Conventional wisdom dictates that people should consume at least eight 8-ounce glasses of water daily for good health, which makes sense in light of the fact that the human body is made up of about 75 percent water. But the importance of adequate water intake extends far beyond just avoiding dehydration as clean water may be perhaps the most important “nutrient” for effective detoxification and cancer prevention.
From the perspective of healthy digestion, water is critical to keep things moving. It pushes food along through the intestinal tract while helping to keep the gut lubricated and flexible. Water also helps flush toxins from the digestive tract, preventing their buildup and any resultant disease, most notably cancer of the colon.
Water also provides nourishment for the body’s cellular system, serving as a primary foundational component of the very structure of cells. Everything from body temperature to nutrient synthesis to toxin elimination to joint maintenance is regulated by cells, which absolutely must have optimal water intake in order to perform such duties in the interest of life.
According to the United States Geological Survey (USGS), water creates saliva used for digestion, maintains proper membrane moisture levels, promotes the growth, survival, and reproduction of cells; flushes waste (mainly in the form of urine), and lubricates joints. It also aids in the manufacture of hormones and neurotransmitters in the brain, controls body temperature through sweating and respiration, protects the structural integrity of the brain and spinal cord, converts and breaks down food for nutrition, and delivers oxygen throughout the body.
Water and Cancer Prevention
Water also helps protect the vital organs, specifically bladder, colon, and breast tissue, against cancer. Research published in the Journal of Clinical Oncology reveals that water intake is inversely related to each of these types of cancer; meaning the more water a person drinks, the less likely he or she is to develop these potentially fatal conditions.
Israeli researchers evaluated a series of studies looking at fluid intake in relation to cancer and discovered that maintaining optimal hydration is essential for thwarting this increasingly common disease. One study identified a statistically significant correlation between high fluid intake and decreased risk of bladder cancer among nearly 50,000 participants.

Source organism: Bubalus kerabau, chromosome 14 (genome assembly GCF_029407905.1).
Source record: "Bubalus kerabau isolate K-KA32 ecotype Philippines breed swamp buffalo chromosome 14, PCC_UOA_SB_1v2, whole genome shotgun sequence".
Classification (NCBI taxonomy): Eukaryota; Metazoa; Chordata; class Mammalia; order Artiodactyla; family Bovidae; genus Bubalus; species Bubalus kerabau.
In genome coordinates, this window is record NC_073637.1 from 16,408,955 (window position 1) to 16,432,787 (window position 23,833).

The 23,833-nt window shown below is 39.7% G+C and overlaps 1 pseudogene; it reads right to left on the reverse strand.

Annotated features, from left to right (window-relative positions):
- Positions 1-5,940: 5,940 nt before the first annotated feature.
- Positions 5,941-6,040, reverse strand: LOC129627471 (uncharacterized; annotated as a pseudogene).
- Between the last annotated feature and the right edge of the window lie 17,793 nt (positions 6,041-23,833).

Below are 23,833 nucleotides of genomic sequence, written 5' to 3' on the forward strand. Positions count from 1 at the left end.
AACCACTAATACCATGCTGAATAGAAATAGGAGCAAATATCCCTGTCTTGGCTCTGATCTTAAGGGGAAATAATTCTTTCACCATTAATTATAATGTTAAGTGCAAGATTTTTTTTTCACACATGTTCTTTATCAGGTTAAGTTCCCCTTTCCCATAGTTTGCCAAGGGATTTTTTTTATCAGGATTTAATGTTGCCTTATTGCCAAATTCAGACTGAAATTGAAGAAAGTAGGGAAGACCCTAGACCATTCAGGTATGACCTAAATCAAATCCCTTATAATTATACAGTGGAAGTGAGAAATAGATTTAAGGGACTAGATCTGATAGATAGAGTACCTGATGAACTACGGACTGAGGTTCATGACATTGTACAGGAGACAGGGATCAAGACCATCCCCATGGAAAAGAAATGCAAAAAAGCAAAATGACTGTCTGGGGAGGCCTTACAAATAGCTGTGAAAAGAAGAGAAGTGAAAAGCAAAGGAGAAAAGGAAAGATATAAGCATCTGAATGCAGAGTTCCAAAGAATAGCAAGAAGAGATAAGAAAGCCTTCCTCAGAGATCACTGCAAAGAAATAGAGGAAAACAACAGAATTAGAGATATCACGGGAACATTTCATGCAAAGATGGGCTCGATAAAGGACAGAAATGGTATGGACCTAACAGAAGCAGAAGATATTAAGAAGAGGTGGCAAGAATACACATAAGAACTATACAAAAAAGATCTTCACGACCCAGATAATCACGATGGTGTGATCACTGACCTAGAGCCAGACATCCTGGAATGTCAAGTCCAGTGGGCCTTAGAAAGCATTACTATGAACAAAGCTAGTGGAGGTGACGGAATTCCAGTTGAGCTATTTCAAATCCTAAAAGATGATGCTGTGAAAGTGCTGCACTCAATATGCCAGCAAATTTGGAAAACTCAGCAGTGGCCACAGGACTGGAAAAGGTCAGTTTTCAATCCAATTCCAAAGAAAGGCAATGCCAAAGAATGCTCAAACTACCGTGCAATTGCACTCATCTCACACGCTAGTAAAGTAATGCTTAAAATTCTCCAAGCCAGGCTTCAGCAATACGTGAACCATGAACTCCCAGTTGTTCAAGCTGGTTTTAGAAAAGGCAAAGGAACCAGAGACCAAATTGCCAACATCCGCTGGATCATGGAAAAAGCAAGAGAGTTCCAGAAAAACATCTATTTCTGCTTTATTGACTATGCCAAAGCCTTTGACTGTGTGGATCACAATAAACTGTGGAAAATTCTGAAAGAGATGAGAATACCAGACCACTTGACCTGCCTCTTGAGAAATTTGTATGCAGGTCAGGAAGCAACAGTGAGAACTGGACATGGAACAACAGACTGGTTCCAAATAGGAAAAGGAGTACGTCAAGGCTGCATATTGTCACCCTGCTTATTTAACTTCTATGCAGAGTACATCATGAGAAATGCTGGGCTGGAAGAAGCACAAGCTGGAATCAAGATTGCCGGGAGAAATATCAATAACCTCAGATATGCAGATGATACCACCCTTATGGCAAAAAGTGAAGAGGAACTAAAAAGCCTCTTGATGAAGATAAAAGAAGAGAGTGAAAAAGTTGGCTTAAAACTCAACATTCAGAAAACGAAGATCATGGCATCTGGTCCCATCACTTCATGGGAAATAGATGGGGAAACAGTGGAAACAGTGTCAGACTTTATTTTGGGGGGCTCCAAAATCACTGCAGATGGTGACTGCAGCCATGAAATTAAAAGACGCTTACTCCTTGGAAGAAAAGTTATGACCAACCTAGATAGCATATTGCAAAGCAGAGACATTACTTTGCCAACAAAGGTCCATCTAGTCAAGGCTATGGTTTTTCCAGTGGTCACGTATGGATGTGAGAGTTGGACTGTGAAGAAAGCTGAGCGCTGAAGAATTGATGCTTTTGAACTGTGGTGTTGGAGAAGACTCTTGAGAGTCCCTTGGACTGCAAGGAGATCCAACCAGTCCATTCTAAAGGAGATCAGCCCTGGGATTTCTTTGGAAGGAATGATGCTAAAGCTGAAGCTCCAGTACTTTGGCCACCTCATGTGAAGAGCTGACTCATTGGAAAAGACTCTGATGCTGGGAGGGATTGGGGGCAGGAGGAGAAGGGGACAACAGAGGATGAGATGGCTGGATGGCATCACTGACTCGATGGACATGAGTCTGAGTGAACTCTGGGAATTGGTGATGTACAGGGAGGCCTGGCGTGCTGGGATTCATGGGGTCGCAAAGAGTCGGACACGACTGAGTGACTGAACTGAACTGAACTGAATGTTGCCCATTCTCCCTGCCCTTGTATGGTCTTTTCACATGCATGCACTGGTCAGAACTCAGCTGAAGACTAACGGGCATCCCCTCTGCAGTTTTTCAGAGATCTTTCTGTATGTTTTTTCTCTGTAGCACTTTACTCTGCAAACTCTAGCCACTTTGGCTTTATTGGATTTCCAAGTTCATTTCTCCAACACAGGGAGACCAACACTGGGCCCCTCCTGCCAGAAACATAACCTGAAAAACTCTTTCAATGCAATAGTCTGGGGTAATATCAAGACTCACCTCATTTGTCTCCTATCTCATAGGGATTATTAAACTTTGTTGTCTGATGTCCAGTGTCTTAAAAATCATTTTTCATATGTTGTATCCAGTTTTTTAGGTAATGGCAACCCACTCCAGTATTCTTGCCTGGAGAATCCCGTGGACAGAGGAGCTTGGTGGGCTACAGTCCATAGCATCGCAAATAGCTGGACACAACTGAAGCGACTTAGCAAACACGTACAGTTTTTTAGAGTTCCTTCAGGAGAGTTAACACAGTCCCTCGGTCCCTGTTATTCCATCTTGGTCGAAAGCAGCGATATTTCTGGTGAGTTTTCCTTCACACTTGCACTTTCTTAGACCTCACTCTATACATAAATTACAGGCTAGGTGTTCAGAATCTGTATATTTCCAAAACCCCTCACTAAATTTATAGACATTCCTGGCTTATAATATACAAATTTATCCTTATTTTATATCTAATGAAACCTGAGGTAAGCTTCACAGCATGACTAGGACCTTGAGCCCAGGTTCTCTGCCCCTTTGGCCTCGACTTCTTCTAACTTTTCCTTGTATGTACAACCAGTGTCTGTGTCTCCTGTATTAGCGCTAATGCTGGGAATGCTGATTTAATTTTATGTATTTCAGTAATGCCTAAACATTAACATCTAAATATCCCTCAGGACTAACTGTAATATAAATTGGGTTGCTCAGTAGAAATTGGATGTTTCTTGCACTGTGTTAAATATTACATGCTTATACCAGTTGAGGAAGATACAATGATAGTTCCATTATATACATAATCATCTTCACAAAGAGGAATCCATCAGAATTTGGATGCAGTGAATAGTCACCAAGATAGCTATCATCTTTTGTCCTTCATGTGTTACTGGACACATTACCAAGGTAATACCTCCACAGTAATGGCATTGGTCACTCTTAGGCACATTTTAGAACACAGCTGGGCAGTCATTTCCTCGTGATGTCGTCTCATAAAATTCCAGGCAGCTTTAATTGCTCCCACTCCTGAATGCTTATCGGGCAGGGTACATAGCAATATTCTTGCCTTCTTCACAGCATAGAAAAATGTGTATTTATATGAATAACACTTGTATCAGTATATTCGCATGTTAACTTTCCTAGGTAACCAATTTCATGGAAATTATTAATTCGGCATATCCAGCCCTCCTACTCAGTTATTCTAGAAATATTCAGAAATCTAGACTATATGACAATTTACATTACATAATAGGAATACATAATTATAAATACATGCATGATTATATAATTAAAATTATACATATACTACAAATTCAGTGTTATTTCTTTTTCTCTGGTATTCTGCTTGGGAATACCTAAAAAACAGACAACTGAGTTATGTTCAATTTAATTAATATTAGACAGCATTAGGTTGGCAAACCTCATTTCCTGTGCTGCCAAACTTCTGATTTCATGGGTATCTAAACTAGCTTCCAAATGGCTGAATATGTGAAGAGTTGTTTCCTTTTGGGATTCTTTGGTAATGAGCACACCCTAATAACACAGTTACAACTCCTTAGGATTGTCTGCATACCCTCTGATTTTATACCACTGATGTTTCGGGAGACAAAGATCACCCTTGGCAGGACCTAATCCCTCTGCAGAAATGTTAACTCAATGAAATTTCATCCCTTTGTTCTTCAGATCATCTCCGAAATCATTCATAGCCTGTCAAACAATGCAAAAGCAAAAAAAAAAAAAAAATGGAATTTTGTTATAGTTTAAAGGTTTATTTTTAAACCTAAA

“When fluid intake was modeled as a continuous variable, the risk of bladder cancer decreased by 7% for every increment of 240 mL in daily fluid intake,” the study review explains. “Study participants in the highest quintile of fluid intake had a 49% lower incidence of bladder cancer than those in the lowest quintile.”
Corresponding research identified elevated fluid intake as a detractor in the risk of adenocarcinoma of the colon in middle-aged men and women. Participants who drank at least five glasses of water daily were found to have a significantly reduced risk of colon cancer compared to those who drank two glasses of water or less daily.
“This suggests that increased water intake may have an important role in reducing colon cancer risk by decreasing bowel transit time, reducing the mucosal contact with carcinogens, and decreasing the concentration of carcinogens,” reports the Journal of Clinical Oncology paper.
Most people don’t realize that a deficiency in this key “nutrient” can cause so many ailments, including cancer. Are you drinking enough water, and doing so every day? Share this with friends to make sure they do!